Support for sbc should be there and for historical tactics that are biblical not just the last 100 years of our history either. But it does appear you are saying on this you want no change just keep on the last 100 years tradition track.

Now on writing this article you appear to have either have problems with past presidents or anticipating problems with future or current presidents? What has been some of the problems as of late or what is the anticipated problems you see?
And why do you miss trust our current messenger election system?

Alan Davis

    Rick Patrick

    Alan, I am not at all calling for a top down litmus test or screening prior to the ballot. I am calling for messengers, through the democratic process of elections, to elect this kind of person.

    As I stated in my post, I do not have problems with past presidents. I do, however, anticipate the possibility of future candidates with SBC loyalty issues. Hence, the post.

    It is precisely because I DO trust the messenger election system that I seek to influence messengers to vote for SBC candidates possessing these ten traits.

    Others are certainly free to advance their own criteria. I am simply saying that this is the kind of person who will earn my vote.

      Alan Davis

      Thanks for the clarification Rick. I too trust the messengers and yes you certainly have the right to advance they consider the criteria above. And they should consider.

      Alan Davis

David Rogers

A further illustration of my point above…

From my perspective, a positive trait I would include in my list of presidential candidates would be the ability to serve as a good ambassador to and networker with the broader Body of Christ. Though I am not necessarily promoting him as candidate for president, I think a good example of such a person is Ed Stetzer, who regularly interacts with and demonstrates a good working knowledge of the evangelical world at large, seeking to serve them and to help them grow both numerically and in maturity in Christ, while at the same time making clear his identification with the SBC, support of our programs, and commitment to our doctrinal distinctives.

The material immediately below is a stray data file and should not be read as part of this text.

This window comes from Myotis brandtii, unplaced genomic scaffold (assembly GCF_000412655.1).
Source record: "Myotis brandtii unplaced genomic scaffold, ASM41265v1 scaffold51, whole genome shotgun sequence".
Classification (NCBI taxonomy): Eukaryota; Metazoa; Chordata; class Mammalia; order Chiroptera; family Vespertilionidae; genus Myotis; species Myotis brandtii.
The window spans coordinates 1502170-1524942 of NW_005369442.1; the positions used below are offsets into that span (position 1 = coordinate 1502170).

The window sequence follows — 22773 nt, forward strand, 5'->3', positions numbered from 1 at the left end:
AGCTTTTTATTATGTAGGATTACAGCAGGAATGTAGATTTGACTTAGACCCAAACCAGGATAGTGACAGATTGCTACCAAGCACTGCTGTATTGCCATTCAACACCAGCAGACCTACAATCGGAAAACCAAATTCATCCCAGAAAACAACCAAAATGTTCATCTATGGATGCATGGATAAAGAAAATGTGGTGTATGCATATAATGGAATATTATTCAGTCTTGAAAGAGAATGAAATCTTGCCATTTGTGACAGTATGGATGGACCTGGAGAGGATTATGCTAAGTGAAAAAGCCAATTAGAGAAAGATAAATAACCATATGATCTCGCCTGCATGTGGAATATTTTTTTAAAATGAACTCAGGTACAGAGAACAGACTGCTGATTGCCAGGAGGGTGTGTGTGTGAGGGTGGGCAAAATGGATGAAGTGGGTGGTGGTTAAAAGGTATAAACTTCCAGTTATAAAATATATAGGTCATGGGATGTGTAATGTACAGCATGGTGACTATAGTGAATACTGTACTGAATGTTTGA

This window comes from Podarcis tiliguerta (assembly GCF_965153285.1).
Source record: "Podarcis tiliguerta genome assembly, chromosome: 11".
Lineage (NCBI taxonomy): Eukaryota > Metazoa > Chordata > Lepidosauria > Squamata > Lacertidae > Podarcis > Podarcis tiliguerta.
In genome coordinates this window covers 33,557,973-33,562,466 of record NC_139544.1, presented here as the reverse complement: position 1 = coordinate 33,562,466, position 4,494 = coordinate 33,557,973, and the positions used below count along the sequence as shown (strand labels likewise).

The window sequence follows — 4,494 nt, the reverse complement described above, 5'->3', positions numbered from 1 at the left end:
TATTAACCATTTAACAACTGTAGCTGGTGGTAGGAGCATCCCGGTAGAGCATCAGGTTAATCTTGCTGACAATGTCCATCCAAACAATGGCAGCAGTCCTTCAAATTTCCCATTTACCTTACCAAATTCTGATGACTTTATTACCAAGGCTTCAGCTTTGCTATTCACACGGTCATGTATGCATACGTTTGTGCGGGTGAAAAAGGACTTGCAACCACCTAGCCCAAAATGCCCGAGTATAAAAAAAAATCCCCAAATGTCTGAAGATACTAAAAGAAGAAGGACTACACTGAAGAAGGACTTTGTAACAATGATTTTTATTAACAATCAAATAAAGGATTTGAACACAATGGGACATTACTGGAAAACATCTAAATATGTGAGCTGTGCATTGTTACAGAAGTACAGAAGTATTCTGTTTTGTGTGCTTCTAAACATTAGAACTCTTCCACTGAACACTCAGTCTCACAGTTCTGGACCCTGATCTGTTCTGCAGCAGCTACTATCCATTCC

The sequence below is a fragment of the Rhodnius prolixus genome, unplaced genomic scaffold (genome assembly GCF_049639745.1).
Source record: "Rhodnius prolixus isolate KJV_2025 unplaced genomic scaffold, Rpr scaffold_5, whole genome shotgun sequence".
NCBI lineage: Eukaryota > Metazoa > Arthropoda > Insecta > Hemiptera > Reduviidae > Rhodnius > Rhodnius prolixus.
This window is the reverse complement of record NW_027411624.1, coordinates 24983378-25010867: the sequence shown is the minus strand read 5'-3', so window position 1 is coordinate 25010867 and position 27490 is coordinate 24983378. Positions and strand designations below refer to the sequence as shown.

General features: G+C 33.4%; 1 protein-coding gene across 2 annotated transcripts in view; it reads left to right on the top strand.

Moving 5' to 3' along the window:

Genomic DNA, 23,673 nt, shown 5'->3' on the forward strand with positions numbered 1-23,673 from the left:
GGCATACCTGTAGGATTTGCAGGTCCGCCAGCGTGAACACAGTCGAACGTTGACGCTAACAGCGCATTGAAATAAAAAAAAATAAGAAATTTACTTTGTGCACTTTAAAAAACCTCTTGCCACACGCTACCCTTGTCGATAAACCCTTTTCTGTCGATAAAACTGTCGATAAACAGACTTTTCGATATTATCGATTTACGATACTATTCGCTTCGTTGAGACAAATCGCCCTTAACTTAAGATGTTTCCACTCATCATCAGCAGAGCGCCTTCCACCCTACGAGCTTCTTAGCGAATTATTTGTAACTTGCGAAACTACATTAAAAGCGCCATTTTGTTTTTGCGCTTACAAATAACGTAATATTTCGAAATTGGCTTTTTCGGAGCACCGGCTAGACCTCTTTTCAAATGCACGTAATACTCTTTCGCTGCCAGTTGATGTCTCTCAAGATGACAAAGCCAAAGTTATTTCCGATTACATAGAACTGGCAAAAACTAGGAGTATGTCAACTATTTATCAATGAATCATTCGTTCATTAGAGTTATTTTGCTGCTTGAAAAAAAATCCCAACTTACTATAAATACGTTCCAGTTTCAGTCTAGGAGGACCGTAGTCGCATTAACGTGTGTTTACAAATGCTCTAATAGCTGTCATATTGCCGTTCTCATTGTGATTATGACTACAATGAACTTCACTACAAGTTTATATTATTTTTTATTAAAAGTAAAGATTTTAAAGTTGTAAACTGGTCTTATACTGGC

Unless I am reading Rick wrong, it seems as if he is inferring this same trait is something he sees as more of a negative than a positive.

    Norm Miller

    I would beg to differ that Stetzer has the kind of commitment to our SBC doctrinal distinctives as you may think. If so, we wouldn’t have Anglicans, Methodists and Presbyterians commenting in the Gospel Project Sunday school curriculum. While you may think that “demonstrates a good working knowledge of the evangelical world at large,” I say it shows compromise Re: SBC doctrinal distinctives. — Norm

      David Rogers

      Norm,

      We will just have to agree to disagree on this. As I see it, the inclusion of other evangelical voices (without teaching outside of the parameters of the BFM and without actually advocating their errors on secondary issues) is a faithful application of the principles taught by Paul in 1 Cor. 3 and 12. Since we all agree on the inerrancy and sufficiency of Scripture, it would be interesting for me to see a specifically biblical defense of your position on this.

        Norm Miller

        David: To allow those outside of our denomination and who hold doctrinal positions diametrically opposed to our doctrinal positions to then comment to us about theology and doctrine through a teaching curriculum is not a matter that should require me to use scripture to refute as we are aware of our doctrinal differences with Anglicans, Methodists and Presbys. To wit: works salvation, falling from grace, and baptizing babies, respectively. I should not have to offer biblical evidences to the contrary of those positions which I believe are not biblical, nor are they Baptist. I therefore see inviting such people to speak to the SBC in a teaching curriculum, e.g., smacks of ecumenicism at least, and allowing wolves in the sheeps’ pen at worst.